On his MSNBC show this afternoon, Bashir suggested to a female guest that by his questioning at the Senate confirmation hearing of John Brennan, Senator Marco Rubio sought to demonstrate that he had "very strong testicles." Bashir elicited nervous laughter and a duck of the head from guest Karen Finney. View the video after the jump.
With this afternoon's Senate confirmation hearings for CIA director nominee John Brennan in view, the February 7 broadcast of Now with Alex Wagner devoted significant attention to the Obama administration's use of armed drones and the recently-leaked DOJ White Paper defending the legitimacy of drone strikes that explicitly targeted American civilians overseas.
For her part, host Alex Wagner failed to mention Anwar al-Awlaki’s activities as a terrorist operative affiliated with al-Qaeda. The Now host merely tagged al-Awlaki as an American-born cleric, even though he served as a talent recruiter within the organization and inspired Fort Hood shooter Nidal Hassan. Al-Awlaki also had contact with Umar Farouk Abdulmutallab, the terrorist who attempted to blow up a passenger airliner on Christmas Day of 2009. None of that was mentioned on the show.
A Wednesday report by Keith Laing at the Hill failed to point out a quite obvious contradiction during departing Transportation Secretary LaHood's appearance on NPR's Diane Rehm show.
From all appearances, based on the video available at her site, Rehm, once LaHood launched into a predictable rant about how our transportation infrastructure is in serious disrepair, didn't ask -- and should have asked -- why the hundreds of billions of dollars spent on the stimulus plan accompanied by those ubiquitous Recovery Act promotional signs seen at road construction projects didn't stabilize things two or three years ago. Excerpts from Laing's lackluster effort follow the jump (bolds are mine):
On NBC's Wednesday Today, White House correspondent Peter Alexander wrung his hands over the possibility of sequester budget cuts happening next month: "If you think of the federal budget as a t-bone steak, the sequester is like a butcher's knife loping off a big piece, roughly a trillion dollars worth in defense and domestic spending. What experts call the worst way to deal with a budget." [Listen to the audio or watch the video after the jump]
In contrast, back in February of 2009, when President Obama was pushing the nearly trillion-dollar stimulus package, Today co-host Matt Lauer grilled former Bush advisor Karl Rove about Republicans daring to oppose the massive government spending: "Doesn't it seem that quick and bold action was necessary?...216 Republicans [who voted against the stimulus] seem to have placed a bet on failure. Isn't that safe to say?"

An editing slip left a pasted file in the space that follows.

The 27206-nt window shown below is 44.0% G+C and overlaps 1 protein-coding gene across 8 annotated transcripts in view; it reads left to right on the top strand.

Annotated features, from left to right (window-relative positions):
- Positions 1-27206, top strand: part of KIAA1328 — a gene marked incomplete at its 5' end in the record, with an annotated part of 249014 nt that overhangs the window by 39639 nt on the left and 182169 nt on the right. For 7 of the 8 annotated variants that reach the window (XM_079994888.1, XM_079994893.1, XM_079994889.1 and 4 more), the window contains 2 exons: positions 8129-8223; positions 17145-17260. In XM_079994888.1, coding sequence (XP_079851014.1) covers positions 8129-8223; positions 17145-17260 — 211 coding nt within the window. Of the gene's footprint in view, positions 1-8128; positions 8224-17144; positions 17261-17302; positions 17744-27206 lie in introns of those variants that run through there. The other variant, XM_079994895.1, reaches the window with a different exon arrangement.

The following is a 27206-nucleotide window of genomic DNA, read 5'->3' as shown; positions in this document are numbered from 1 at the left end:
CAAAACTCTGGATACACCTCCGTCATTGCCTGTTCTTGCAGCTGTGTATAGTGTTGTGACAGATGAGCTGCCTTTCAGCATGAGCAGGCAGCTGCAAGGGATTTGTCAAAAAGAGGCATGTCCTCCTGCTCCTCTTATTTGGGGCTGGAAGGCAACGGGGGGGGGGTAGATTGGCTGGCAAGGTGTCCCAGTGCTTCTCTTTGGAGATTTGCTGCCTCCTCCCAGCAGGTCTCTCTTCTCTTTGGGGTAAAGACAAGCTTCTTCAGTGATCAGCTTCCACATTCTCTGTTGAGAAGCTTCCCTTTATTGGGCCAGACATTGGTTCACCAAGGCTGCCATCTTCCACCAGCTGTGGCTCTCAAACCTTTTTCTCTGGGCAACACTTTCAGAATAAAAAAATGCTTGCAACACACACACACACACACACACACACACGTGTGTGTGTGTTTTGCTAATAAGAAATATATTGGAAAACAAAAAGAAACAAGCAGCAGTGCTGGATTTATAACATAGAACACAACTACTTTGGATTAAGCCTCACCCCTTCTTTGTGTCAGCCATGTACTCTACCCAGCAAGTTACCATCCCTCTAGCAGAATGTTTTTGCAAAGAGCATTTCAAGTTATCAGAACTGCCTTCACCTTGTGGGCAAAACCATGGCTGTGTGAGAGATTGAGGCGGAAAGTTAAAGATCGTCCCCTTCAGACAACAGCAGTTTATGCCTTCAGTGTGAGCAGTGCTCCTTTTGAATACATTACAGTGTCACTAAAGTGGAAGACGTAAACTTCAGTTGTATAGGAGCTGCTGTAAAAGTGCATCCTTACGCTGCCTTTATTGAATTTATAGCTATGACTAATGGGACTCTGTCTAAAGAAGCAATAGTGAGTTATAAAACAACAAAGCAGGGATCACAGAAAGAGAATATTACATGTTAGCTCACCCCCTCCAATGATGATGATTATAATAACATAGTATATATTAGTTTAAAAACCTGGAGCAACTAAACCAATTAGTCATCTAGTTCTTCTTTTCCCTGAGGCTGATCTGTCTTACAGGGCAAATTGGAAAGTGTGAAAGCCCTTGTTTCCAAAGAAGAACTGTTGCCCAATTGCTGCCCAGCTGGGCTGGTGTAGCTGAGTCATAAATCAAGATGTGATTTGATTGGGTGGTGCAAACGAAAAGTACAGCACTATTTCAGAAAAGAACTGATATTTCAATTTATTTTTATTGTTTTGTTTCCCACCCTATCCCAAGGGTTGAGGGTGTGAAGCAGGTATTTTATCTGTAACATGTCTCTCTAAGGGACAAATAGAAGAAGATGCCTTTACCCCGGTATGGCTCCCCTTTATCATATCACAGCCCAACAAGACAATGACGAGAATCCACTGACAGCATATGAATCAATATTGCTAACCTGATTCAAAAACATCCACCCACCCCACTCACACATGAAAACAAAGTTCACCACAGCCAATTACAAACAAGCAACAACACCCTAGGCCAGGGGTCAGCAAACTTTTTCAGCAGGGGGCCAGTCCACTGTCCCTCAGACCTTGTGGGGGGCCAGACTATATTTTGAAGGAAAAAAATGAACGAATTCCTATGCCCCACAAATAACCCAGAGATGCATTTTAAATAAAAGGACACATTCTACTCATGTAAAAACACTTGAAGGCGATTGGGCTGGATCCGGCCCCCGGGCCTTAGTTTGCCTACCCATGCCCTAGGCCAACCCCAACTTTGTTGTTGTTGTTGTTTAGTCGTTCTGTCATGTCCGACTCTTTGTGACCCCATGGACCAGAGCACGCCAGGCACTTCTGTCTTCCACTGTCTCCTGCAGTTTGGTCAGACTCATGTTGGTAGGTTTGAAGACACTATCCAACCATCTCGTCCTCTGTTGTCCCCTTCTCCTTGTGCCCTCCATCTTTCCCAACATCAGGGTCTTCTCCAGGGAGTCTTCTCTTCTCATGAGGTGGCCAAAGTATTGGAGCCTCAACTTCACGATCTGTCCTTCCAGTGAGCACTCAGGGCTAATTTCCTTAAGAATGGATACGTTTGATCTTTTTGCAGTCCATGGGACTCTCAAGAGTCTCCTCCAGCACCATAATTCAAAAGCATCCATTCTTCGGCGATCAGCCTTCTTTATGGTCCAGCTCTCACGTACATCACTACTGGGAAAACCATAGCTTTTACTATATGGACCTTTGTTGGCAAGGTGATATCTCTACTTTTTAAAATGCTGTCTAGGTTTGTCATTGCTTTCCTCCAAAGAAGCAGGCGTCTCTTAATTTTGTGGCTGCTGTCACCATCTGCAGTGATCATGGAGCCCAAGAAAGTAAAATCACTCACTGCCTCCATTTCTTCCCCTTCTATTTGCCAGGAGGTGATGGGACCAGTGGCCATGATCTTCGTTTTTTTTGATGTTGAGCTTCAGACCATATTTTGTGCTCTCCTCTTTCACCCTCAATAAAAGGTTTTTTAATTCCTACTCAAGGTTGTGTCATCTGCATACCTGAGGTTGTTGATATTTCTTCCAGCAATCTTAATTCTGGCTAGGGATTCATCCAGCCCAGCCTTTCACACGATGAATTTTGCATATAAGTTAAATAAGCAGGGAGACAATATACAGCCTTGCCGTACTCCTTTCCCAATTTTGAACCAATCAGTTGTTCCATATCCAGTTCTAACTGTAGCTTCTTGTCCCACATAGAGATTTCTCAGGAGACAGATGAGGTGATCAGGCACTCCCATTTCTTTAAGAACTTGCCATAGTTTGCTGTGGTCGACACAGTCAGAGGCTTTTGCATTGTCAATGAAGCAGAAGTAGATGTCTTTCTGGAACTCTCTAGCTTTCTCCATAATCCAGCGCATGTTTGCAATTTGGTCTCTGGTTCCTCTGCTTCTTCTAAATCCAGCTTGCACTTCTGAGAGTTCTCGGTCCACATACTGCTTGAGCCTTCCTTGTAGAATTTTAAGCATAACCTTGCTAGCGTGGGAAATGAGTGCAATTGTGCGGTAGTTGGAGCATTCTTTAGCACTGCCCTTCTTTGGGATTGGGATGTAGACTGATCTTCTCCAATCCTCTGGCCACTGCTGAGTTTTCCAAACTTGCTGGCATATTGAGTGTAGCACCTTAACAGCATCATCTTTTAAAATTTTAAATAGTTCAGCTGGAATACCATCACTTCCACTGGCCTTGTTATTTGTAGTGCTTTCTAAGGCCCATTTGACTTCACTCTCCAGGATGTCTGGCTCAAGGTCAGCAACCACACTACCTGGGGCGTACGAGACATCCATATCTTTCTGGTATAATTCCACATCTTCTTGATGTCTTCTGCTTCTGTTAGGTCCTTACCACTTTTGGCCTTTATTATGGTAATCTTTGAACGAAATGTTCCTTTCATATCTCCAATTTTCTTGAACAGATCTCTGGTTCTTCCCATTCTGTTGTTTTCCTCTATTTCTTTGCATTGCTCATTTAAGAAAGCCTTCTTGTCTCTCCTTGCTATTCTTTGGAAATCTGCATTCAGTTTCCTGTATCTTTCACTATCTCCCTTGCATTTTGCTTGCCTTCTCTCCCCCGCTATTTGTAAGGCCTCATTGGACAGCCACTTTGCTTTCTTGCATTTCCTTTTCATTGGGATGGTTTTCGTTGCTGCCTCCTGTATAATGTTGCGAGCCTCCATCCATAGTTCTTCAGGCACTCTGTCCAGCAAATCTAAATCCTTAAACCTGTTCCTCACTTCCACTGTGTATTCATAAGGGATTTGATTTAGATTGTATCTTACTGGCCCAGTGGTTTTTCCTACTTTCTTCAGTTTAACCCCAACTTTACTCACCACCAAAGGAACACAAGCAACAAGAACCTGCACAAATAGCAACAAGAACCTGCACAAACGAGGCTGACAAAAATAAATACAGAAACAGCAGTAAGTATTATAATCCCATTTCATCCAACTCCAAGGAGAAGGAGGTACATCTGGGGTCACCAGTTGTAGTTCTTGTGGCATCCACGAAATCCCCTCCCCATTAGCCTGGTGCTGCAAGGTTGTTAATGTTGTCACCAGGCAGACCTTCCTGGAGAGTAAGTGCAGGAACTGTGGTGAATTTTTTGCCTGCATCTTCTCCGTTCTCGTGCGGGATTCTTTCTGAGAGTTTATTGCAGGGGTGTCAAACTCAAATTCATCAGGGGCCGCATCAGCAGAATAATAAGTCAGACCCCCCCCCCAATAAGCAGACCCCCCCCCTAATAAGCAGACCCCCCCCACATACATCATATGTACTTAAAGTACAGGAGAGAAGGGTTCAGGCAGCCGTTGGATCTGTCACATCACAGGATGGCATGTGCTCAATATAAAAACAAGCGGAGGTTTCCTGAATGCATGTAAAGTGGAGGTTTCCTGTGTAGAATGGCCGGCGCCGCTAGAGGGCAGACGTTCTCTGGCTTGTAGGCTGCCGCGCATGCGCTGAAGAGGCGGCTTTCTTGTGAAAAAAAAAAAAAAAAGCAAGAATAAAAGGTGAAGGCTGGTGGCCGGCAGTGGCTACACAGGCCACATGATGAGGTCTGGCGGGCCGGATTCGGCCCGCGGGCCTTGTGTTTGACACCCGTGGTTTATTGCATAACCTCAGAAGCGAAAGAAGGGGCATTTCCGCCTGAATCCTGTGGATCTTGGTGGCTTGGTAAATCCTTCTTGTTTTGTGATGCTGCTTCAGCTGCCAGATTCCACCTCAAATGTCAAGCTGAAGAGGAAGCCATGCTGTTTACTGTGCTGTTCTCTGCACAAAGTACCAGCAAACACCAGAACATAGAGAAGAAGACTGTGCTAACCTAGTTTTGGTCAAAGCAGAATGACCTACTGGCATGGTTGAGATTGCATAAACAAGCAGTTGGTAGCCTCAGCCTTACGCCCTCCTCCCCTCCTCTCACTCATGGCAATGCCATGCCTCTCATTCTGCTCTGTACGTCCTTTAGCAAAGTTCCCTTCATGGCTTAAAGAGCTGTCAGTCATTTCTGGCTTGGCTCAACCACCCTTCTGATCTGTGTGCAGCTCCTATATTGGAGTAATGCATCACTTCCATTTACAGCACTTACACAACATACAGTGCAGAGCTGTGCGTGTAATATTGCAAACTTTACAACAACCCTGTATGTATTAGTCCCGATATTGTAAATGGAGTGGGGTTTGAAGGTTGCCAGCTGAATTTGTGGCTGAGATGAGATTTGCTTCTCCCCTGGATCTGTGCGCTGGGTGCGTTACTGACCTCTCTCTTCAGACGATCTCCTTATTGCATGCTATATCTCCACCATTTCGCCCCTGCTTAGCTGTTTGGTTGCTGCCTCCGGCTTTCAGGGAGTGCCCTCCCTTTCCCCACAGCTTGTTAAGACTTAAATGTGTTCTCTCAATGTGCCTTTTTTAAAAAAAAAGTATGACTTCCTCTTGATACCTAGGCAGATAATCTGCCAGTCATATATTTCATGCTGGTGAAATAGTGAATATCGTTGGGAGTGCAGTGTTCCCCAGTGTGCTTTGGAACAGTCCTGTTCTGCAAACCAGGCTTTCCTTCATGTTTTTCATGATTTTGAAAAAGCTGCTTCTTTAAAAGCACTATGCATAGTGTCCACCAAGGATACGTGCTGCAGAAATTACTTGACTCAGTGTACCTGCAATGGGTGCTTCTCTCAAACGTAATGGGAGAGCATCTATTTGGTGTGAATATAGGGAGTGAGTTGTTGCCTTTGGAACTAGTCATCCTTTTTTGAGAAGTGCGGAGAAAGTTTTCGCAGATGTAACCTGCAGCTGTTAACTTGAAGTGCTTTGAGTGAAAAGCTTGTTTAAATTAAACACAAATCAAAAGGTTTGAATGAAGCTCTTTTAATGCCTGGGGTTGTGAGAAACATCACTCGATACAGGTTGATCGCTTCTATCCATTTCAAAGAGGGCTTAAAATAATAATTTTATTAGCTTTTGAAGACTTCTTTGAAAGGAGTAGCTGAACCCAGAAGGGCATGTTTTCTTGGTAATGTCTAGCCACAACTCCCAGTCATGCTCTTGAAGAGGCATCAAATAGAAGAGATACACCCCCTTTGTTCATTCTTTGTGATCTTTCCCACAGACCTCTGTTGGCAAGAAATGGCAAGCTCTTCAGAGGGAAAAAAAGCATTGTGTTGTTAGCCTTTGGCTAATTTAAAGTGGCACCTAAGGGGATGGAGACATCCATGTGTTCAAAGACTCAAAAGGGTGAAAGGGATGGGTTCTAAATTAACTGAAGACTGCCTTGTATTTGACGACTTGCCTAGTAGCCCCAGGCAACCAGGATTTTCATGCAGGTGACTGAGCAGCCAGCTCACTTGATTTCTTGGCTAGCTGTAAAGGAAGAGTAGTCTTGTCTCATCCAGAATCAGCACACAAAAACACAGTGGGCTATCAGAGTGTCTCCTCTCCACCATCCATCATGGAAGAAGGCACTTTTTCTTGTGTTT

Former New York City Mayor Ed Koch, who has been given and deserves a great deal of credit for bringing the city back to stability and prominence after 12 awful and nearly bankrupt years under John Lindsay and Abe Beame, passed away on Friday at age 88.
Koch was not a party-line Democrat in several obvious ways. He supported George W. Bush's reelection in 2004. He first made a name for himself in the early 1970s opposing a huge public housing project slated for a middle-class neighborhood. What I find most interesting -- and what the press appears to be totally uninterested in noting -- is the fact that Koch, having learned hard lessons about how federal mandates were tieing his hands as mayor, wasn't afraid, after experiencing first-hand how disruptive many statist policies and prescriptions emanating from Washington become once they make contact with the real world, to declare how wrong he had been as a congressman to impose some of them before his mayoral ascension. The excerpts which follow are from "The Mandate Millstone," published in 1980:
Liberal anchor Chris Matthews on Friday stooped to new low, smearing John McCain as an "angry" Vietnam veteran who is having a "flashback." Resorting to the cheapest of stereotypes, the Hardball host attempted to explain why McCain so aggressively opposed Chuck Hagel's nomination to be Secretary of Defense.
Matthews opened the show by sneering, "Why is John McCain so angry? Forty years after the Vietnam POWs came home, the most famous of them is angrier than ever." Regarding Thursday's congressional hearings, the journalist asserted that Vietnam "flashbacks must haunt still the mind and heart of John Sidney McCain." Dredging up the cliches of the unstable Vietnam veteran, Matthews declared, "...But I'm absolutely convinced we're watching a flashback." [See video below. MP3 audio here.]
ABC on Thursday and Friday either downplayed or outright ignored the "bruising day" Defense Secretary nominee Chuck Hagel endured in Washington. Friday's Good Morning America skipped the topic entirely, thus avoiding the tough questions by Senators Lindsey Graham and John McCain. Nightline, which now airs after midnight, didn't get to the story until 1:05am.
Thursday's World News did cover the contentious hearings, but Diane Sawyer minimized Hagel's poor performance, which even liberal writer Peter Beinart mocked as "making Biden look rhetorically sure-footed." Sawyer solemnly opened the show: "...One man entered the arena. Chuck Hagel, the purple heart recipient from the Vietnam War, the former senator nominated to be Secretary of Defense. His former colleagues met him with a fuselage of critical questions..." [See video below. MP3 audio here.]